Phytic Acid and Its Health Hazard

Phytic Acid and Its Health Hazard

Phytic Acid and its health hazards

Fig: Structure of Phytic Acid

Phytic acid technically known as the inositol polyphosphate was discovered in the 1903 A.D.  This is the saturated cyclic compound with phosphorous, hydrogen, oxygen and cyclo-hexane. Phytic acid has a strong binding affinity to important minerals, such as calcium, iron, and zinc, although the binding of calcium with phytic acid is pH-dependent. The binding of phytic acid with iron is more complex, although there certainly is a strong binding affinity, molecules like phenols and tannins also influence the binding. When iron and zinc bind to phytic acid they form insoluble precipitate and are far less absorbable in the intestines. This process can therefore contribute to iron and zinc deficiencies in people whose diets rely on these foods for their mineral intake, such as those in developing countries and vegetarians. Contrary to that, one study correlated decreased osteoporosis risk with phytic acid consumption. It also acts as an acid, chelating the vitamin niacin, the deficiency of which is known as pellagra.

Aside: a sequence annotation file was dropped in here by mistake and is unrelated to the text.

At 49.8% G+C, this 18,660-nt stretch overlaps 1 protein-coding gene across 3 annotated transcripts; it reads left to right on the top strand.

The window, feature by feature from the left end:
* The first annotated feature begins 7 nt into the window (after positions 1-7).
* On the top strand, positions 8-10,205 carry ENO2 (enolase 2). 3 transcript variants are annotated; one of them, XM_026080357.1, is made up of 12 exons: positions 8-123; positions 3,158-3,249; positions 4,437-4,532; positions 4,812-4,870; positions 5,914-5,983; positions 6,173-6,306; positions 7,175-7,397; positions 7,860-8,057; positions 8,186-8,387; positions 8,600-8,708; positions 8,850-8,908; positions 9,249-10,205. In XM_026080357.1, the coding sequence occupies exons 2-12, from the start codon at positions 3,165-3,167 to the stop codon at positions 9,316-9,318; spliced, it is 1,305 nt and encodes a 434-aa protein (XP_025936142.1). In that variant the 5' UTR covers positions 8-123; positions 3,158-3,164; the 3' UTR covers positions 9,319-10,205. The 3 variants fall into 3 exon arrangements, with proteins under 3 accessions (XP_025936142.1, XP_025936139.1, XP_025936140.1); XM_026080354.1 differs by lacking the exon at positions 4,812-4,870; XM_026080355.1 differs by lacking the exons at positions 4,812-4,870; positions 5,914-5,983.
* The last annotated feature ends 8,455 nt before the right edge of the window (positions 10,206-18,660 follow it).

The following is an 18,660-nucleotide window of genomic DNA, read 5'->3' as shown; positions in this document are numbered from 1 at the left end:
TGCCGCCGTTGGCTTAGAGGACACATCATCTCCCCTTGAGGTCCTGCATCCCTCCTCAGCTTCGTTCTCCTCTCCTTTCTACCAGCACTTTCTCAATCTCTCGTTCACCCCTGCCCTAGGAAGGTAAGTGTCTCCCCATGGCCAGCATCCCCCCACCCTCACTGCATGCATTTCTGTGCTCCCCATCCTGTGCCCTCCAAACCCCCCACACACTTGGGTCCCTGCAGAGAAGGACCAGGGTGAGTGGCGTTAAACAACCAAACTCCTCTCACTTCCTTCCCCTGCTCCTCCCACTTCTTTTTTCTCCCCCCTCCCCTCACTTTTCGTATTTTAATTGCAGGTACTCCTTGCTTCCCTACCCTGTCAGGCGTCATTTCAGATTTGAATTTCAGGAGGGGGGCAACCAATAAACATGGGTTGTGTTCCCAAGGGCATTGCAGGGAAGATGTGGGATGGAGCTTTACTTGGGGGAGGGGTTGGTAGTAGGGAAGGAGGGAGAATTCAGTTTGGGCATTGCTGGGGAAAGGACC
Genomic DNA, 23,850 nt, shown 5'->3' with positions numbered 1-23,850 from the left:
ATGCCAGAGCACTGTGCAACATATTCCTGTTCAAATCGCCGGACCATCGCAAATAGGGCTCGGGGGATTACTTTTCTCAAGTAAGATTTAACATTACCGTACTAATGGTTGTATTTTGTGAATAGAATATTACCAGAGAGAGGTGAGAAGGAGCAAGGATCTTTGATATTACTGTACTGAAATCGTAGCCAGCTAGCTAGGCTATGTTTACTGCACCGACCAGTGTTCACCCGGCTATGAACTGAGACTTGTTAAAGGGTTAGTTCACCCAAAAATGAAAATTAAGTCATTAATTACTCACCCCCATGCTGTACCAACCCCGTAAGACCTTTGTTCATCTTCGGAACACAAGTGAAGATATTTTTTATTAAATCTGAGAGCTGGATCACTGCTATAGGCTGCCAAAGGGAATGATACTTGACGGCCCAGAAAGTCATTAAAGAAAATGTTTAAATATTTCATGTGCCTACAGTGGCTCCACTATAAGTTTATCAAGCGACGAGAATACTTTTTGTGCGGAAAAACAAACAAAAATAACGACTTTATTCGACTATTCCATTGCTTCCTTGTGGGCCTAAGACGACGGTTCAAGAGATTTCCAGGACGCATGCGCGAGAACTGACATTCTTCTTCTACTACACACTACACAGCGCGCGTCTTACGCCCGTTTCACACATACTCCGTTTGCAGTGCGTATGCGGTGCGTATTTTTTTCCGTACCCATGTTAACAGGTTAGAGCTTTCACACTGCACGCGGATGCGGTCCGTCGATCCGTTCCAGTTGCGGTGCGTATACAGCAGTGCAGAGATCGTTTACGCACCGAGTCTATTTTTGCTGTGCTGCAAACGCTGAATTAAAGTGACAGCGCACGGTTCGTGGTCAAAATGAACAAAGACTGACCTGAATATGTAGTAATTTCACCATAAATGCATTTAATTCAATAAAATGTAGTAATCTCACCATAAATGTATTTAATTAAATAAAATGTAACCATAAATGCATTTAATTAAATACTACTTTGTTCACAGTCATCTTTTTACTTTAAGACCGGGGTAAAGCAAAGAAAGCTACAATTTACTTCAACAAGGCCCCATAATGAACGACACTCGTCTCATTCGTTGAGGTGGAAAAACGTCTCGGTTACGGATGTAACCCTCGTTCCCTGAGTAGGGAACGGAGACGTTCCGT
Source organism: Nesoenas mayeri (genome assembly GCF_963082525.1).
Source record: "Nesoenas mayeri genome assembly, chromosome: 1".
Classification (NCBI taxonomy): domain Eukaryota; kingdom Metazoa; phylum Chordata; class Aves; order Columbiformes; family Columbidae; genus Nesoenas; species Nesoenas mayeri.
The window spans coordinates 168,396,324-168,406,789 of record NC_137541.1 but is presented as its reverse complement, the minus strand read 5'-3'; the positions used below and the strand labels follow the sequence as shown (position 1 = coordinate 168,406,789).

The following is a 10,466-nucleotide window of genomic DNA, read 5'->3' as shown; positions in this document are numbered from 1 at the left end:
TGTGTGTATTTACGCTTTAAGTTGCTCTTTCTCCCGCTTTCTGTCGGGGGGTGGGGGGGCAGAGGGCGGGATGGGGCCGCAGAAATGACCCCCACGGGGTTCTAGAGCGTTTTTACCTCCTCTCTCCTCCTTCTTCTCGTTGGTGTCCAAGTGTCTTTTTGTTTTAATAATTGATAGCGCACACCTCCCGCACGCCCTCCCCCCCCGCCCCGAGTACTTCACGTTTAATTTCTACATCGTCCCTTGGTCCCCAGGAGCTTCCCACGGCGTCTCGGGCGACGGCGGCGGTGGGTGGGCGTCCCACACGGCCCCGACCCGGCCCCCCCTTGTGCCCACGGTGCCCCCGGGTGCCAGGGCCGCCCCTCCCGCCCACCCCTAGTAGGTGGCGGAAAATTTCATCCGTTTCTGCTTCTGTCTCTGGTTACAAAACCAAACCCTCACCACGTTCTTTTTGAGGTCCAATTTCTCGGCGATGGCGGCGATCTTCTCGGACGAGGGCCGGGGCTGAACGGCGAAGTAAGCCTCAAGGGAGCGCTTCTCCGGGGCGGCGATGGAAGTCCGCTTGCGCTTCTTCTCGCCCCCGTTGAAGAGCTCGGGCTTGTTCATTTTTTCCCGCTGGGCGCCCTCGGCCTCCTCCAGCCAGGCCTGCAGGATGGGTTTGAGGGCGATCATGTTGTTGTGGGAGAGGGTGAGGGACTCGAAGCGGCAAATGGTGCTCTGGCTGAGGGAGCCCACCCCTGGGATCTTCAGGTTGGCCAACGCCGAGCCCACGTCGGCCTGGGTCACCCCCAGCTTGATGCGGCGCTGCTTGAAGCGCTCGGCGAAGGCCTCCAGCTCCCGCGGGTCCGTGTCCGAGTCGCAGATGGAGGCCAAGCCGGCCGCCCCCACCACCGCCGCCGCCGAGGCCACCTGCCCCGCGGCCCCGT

The major source of phytic acid are barley, legumes, finger millet etc. The best natural way of reduction of phytic acid is the soak till some grains begin to sprout. This is the best natural way of reduction of phytic acid. 

fig: Pellagra

Abhishek Khadka
M. Tech Food Technology
Central Campus of Technology



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